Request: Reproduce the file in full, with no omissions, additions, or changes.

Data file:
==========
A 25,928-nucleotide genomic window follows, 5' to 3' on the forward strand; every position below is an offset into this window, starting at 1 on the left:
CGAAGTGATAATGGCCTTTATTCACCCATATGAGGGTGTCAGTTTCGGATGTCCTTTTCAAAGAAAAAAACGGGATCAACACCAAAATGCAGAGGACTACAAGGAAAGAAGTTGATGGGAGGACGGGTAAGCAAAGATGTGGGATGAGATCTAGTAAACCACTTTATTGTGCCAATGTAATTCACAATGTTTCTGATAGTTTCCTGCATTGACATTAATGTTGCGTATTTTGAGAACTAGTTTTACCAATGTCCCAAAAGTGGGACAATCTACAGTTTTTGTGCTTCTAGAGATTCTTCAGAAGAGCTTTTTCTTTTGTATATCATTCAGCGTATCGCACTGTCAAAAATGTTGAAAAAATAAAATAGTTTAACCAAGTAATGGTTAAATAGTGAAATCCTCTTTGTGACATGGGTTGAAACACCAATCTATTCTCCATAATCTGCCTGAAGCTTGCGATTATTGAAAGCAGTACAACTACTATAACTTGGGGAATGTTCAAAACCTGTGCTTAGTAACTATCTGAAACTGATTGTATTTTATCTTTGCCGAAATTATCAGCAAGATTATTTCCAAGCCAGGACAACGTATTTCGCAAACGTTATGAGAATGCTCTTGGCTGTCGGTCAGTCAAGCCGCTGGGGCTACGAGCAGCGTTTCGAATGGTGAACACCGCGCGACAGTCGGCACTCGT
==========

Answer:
A 25,928-nucleotide genomic window follows, 5' to 3' on the forward strand; every position below is an offset into this window, starting at 1 on the left:
CGAAGTGATAATGGCCTTTATTCACCCATATGAGGGTGTCAGTTTCGGATGTCCTTTTCAAAGAAAAAAACGGGATCAACACCAAAATGCAGAGGACTACAAGGAAAGAAGTTGATGGGAGGACGGGTAAGCAAAGATGTGGGATGAGATCTAGTAAACCACTTTATTGTGCCAATGTAATTCACAATGTTTCTGATAGTTTCCTGCATTGACATTAATGTTGCGTATTTTGAGAACTAGTTTTACCAATGTCCCAAAAGTGGGACAATCTACAGTTTTTGTGCTTCTAGAGATTCTTCAGAAGAGCTTTTTCTTTTGTATATCATTCAGCGTATCGCACTGTCAAAAATGTTGAAAAAATAAAATAGTTTAACCAAGTAATGGTTAAATAGTGAAATCCTCTTTGTGACATGGGTTGAAACACCAATCTATTCTCCATAATCTGCCTGAAGCTTGCGATTATTGAAAGCAGTACAACTACTATAACTTGGGGAATGTTCAAAACCTGTGCTTAGTAACTATCTGAAACTGATTGTATTTTATCTTTGCCGAAATTATCAGCAAGATTATTTCCAAGCCAGGACAACGTATTTCGCAAACGTTATGAGAATGCTCTTGGCTGTCGGTCAGTCAAGCCGCTGGGGCTACGAGCAGCGTTTCGAATGGTGAACACCGCGCGACAGTCGGCACTCGT